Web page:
In his most recent, January 2014, quarterly report, the court appointed Independent Monitor of the OPD found that “The matter of the proper use of the Department’s PDRDs remains a concern. In too many instances, there are questions about the measure to which personnel throughout the Department understand the use, review, and utility of these devices.” While there had been some improvement in the past six months over previous years, “recent assessments of force cases revealed several serious incidents in which officers – who were in a position to obtain evidence of the facts and circumstances surrounding the use of force – did not have or activate their PDRDs.”
Moreover, even when they are used, the chest cam doesn’t show close proximity physical encounters between an officer and victim, allowing the officer to supply his own narration, such as yelling “Stop resisting” while pummeling a person, or turning the camera on and stating that she smells marijuana or that he has just seen the person drop something that might be drugs, to justify a search, arrest or brutality. And officers are able to turn the cameras on and off at will, thus editing on the fly. Since, absent lawyers and major effort and expenditure, the videos are only accessible to the police and not the public, they effectively turn primarily into tools for the police to collect evidence against the public and combat the public’s videotaping of the police, by creating their videos from the law enforcement point of view videos.
Sam Stoker, the director of "The Ghosts Of March 21," writes:
This interrogation of a day in the life of Oakland, California, is focused on March 21, 2009, when a shoot-out between a young man named Lovelle Mixon and members of the Oakland Police Department resulted in the death of Mixon himself and four Oakland police officers. Closely following the day’s events, this documentary examination of the encounter’s underlying contradictions challenges the mainstream narrative of the confrontation and in so doing, it sheds new light on the nature and reproduction of racism in the contemporary United States.
To date, the dominant narrative of the shoot-out, propagated by the Oakland Police Department, state officials and the media, has been that Lovelle Mixon was a monster and a rapist and the slain officers were angels and heroes. This perspective, viewed through a liberal lens and reliant on misleading labels, pretends the shoot-out occurred in a vacuum devoid of history and sociopolitical factors; producing an illusion that has re-enforced the status quo, suppressed critical thought, and ultimately, attempts to delegitimize the Black experience in America by rejecting the validity of the systemic factors at its root.
The film is set to open in Oakland and Berkeley on March 20 and 21
, San Francisco on March 22
, and Santa Rosa on March 23
Screenings Announcement |
"The Ghosts Of March 21" Trailer | Interview with Filmmaker Sam Stoker
Previous Related Indybay Feature:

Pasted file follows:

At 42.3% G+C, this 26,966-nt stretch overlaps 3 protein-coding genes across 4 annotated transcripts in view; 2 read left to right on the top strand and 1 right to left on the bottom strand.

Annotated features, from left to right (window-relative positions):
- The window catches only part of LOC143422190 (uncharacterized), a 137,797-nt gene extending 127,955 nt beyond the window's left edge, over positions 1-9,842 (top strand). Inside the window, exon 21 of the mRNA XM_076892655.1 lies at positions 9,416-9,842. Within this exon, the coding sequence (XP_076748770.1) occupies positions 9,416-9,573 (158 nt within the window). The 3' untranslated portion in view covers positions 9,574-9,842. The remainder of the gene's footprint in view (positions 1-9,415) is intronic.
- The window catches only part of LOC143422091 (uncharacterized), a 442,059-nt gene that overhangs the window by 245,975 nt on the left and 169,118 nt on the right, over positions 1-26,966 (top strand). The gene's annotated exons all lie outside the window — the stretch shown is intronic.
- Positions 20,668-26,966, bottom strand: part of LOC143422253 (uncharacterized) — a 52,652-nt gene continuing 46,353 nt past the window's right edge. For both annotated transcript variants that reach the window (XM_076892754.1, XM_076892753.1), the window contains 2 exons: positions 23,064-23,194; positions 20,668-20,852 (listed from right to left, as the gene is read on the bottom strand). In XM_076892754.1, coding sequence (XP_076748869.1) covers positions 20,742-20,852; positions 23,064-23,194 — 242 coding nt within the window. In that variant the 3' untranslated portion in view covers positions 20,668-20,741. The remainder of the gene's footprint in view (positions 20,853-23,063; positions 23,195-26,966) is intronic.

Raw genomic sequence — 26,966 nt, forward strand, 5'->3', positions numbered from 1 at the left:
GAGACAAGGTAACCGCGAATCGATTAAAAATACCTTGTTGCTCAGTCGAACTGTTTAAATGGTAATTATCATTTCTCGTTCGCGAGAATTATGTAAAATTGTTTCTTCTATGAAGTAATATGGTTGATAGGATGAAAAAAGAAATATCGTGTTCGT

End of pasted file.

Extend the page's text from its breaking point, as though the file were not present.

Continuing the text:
Five Die After Reported Gunfire Between Lovelle Mixon and Oakland Police
Homeless people in downtown Fresno can no longer set up encampments. They must put up a tent in the evening and take it down early in the morning. During the day, they have to stay with their property or it will be taken and put into storage. On March 6, the Fresno City Council passed an ordinance that makes it easier for the police to remove shopping carts from the homeless. These “quality of life” ordinances add pressure to be constantly on the move and never have a place to stay that is safe and secure.
On March 10, Attorneys Fernando F. Chavez and Blanca E. Zarazúa filed a class action lawsuit
in U.S. District Court on behalf of Hispanic residents living in the King City area. On February 25, six King City police officers and one civilian were arrested for allegedly targeting low income Hispanic people by ordering their vehicles towed and then keeping the cars when the owners could not pay the impound fees. The police officers allegedly kept the cars for themselves or sold them for money.
“It is an outrage that law enforcement officials who are supposed to protect people would plan to take advantage of these innocent Latino residents, knowing it would be difficult or impossible to pay the fees to retrieve their car,” said Fernando Chavez, attorney with The Chavez Law Firm and son of the late Cesar E. Chavez.
The class action was filed after several community members were interviewed and troubling facts were disclosed. “This lawsuit provides at least some relief for the many residents of King City who were subject to serious civil rights violations” said Attorney Blanca E. Zarazúa, Honorary Consul for Mexico in Monterey and Santa Cruz Counties.
Read More | See Also: Assembly Member Alejo Statement on Allegations Against King City Police Officers
| Senator Monning Statement on King City Police Department Corruption Scandal
In 2013, the Santa Cruz City Council approved a number of new ordinances that disproportionately affect homeless and low income people. Local ordinances now govern such behavior as "loitering" on traffic medians and "disorderly" conduct in parks, which has been redefined and may now result in a 24-hour stay away order. Additionally, the amount of space artists, activists, street vendors and performers may use in downtown Santa Cruz has been significantly reduced.